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Ski guiding in Meribel France with British ski instructors
Ski guiding in Meribel France with British ski instructors
Ski guiding in Meribel France with British ski instructors
Ski guiding in Meribel France with British ski instructors

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A Winter Bookended

Posted on
April 30, 2021
A beautiful spring morning in Courchevel Le Praz

Hello everybody and welcome to another post from your favourite blogging ski instructor in Méribel, with what will be the final article this winter/spring direct from resort. At the end of my previous post I hinted that the Covid numbers in France were getting worse, and sure enough within a few days President Macron put the country into a "Lockdown Light" for four weeks. One of the measures put in place was a 10 kilometre limit of travelling from your home, which as I understood at the time, put paid to me driving up through the country to return to the UK. On the flip side, at least we could continue ski touring locally. All photos in this post were taken in the last three to four weeks.

I know floppy hats aren't a great look, but protection from the raging sun was needed last weekend

Rewind four months...... and the world was in a very different place to now. There were a number of questions being asked by friends and family back then about what my plans were for the coming ski season. And to be honest it was very tricky giving them a definitive answer because there were so many variables. What was the pandemic situation in France, would the ski lifts open, would people be able to travel, will the ski resorts be able to function, and what will happen about Brexit (more on this later)? One thing I did know was that if I wanted to work this winter I had to arrive in France before the January 1st at the very least, due to the ending of the cooling down period of Brexit. I remember saying to my Dad on Christmas Eve before I left the UK, "Dad, I have no idea what I'm driving towards this winter, not a clue. In fact I don't even know if I will be let out of this country." New strict travel restrictions had been introduced.

Snow art under the Dou de Lanches chairlift above Courchevel La Tania
Ian enjoying some fresh April powder snow above Courchevel La Tania
Me skiing alongside Ian's tracks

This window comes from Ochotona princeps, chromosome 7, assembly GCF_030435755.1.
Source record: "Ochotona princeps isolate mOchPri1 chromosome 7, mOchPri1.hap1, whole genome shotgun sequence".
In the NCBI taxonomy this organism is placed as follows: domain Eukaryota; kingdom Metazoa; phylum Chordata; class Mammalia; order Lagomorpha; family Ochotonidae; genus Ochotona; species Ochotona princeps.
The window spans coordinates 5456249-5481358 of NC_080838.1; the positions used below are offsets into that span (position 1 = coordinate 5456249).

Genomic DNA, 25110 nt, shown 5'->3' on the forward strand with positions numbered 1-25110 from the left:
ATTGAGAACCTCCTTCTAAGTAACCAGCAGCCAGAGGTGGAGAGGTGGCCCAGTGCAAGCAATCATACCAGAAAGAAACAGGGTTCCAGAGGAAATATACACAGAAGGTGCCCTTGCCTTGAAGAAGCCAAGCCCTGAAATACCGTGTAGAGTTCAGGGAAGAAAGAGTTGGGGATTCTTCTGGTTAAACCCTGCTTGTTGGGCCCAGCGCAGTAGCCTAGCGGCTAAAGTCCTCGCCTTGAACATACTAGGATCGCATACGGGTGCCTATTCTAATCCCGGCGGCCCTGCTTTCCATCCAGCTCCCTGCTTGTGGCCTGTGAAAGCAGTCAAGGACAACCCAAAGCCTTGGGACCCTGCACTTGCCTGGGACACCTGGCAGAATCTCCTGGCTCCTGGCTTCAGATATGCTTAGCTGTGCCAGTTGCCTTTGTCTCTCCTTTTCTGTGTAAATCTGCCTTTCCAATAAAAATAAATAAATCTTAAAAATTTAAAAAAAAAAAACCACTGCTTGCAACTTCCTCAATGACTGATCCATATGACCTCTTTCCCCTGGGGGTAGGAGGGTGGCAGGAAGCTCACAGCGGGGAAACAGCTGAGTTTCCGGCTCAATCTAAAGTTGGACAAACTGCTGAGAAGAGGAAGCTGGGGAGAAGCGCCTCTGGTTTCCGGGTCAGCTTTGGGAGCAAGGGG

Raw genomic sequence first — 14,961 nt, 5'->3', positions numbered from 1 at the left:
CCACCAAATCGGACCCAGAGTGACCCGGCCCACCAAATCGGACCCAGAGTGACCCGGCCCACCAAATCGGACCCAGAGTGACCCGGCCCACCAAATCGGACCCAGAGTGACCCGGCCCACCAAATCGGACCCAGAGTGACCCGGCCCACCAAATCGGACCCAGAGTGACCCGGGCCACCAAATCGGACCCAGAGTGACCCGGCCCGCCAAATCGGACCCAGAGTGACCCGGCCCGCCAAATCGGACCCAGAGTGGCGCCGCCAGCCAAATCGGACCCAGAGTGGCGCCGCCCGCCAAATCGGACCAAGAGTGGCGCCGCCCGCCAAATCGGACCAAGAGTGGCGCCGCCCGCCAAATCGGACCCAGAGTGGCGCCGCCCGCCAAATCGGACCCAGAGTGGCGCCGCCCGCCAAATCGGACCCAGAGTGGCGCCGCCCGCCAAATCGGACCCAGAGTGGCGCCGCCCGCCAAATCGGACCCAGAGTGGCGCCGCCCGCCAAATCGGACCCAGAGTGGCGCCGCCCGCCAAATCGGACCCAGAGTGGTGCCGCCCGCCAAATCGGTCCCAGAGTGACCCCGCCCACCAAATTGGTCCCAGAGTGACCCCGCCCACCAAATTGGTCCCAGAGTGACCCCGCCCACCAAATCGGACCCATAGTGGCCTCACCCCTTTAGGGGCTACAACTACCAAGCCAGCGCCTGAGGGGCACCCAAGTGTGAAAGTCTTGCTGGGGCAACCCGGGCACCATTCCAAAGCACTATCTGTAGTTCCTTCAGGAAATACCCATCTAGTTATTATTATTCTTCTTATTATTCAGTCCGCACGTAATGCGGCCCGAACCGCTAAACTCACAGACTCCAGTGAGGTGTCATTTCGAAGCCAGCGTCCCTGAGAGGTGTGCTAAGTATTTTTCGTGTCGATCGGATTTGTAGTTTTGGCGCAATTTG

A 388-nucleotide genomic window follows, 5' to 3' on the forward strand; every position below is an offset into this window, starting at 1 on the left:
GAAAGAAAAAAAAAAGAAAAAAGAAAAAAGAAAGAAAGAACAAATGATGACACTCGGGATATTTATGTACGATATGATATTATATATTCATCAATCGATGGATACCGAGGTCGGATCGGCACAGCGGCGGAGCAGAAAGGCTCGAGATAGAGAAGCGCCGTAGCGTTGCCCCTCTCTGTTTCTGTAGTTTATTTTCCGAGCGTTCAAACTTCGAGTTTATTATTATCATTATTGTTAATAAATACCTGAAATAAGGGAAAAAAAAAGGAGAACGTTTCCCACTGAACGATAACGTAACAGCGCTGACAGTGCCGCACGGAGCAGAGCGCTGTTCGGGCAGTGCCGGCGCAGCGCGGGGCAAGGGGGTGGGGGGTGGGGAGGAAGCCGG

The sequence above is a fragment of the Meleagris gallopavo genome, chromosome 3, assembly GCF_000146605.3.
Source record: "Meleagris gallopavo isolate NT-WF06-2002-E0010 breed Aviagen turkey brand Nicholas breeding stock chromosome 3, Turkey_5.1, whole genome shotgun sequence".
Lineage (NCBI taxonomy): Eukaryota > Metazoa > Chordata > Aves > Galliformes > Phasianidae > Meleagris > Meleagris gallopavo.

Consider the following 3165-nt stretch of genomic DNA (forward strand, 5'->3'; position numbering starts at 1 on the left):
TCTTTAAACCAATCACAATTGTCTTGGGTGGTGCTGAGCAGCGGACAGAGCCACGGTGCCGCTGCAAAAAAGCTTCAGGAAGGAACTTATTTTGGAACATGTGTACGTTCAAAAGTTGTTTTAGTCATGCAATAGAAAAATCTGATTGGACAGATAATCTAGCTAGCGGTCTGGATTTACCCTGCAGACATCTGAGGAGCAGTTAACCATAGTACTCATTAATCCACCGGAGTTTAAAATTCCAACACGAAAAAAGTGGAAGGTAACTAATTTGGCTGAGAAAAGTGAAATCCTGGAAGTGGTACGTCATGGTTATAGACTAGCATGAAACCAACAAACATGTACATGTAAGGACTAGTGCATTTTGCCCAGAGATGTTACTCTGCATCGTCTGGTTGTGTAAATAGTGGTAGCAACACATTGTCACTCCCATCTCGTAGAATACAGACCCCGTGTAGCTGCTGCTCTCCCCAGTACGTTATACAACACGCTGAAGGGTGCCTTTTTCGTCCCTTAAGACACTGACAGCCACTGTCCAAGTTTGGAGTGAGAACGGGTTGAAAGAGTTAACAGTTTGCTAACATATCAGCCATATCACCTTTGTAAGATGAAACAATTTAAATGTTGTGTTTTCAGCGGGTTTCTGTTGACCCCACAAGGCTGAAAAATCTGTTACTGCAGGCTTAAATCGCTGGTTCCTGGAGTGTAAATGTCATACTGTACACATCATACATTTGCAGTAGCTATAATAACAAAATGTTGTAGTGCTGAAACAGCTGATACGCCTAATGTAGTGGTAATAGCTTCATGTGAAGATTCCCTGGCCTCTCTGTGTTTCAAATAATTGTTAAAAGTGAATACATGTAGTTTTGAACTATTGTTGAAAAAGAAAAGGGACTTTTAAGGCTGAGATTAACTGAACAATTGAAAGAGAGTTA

As I'm sure you have already guessed, after showing my travel documents at border control, I was waved through and eventually arrived in Méribel on 30th December. Happy days. One week later the opening date for the ski lifts - which had already been postponed several times - was delayed yet again. As time went on through January, it became clear that there was a high probability that the ski lifts in fact wouldn't open at all. When I said to my Dad back at Christmas that I didn't know what I was driving into, it was now becoming a bit clearer.

Ian in more April powder, under the Tougnete chairlift, looking down on Méribel Town
Looking back up towards the empty Tougnete chairlift

We were then in the situation of making the most of our bizarre situation, which meant continuing to get fitter by skinning (walking) up the mountain for just one ski run down. Quite what non-skiers would make of such behaviour I do not know!?! I have to say though, our mental health was all the better for it.

There will have been many things this extraordinary winter will be remembered for. One of these has been the silence up the mountain, it was deafening. Don't get me wrong, a normal ski season isn't that noisy, unless you are stood outside a mountain restaurant blasting out dance music. But this year, I've never known silence like it.

And a visual difference this year has been the stillness of the ski lifts. Some chairlifts had their chairs attached, others with only their cables cables exposed, just like the bubbles. We witnessed endless weeks of empty dormant ski lifts, which are normally a critical part of a ski resort's infrastructure.

The top of the Saulire Express bubble, partially buried under snowdrifts

One question that I've been asked by a few people, is how much 'vert' have I accumulated over the winter. I assumed they mean how many metres have we skinned up (vertical). To be honest I haven't kept track. Ian and I spoke about this several times and we thought that we probably ascended up to about 3,000 metres a week, which could add up to over 50,000 metres over the length of the season. If that's the case, this is the equivalent of ski touring up Mount Everest six times!?! Who knows.

Now then, another huge subject this winter which has almost been overshadowed by the pandemic, is Brexit. I will do my best to try to avoid sounding political here, and help explain why I think the landscape of the British ski industry, particularly in resort, will have now changed. Britain voted to leave the European Union, and all of the rights to work within the EU have now disappeared, fact. Gone are the days of tens of thousands of British workers crossing the English Channel every winter (and summer of course for the summer holiday industry), without worrying about paperwork and visas. This 'freedom' to work anywhere in the EU has vanished. We will now see very few if any British staff working for chalet companies. We will now see very few if any British staff working in bars and restaurants. The Rond Point mountain restaurant will have a very different feel to it. Unless.....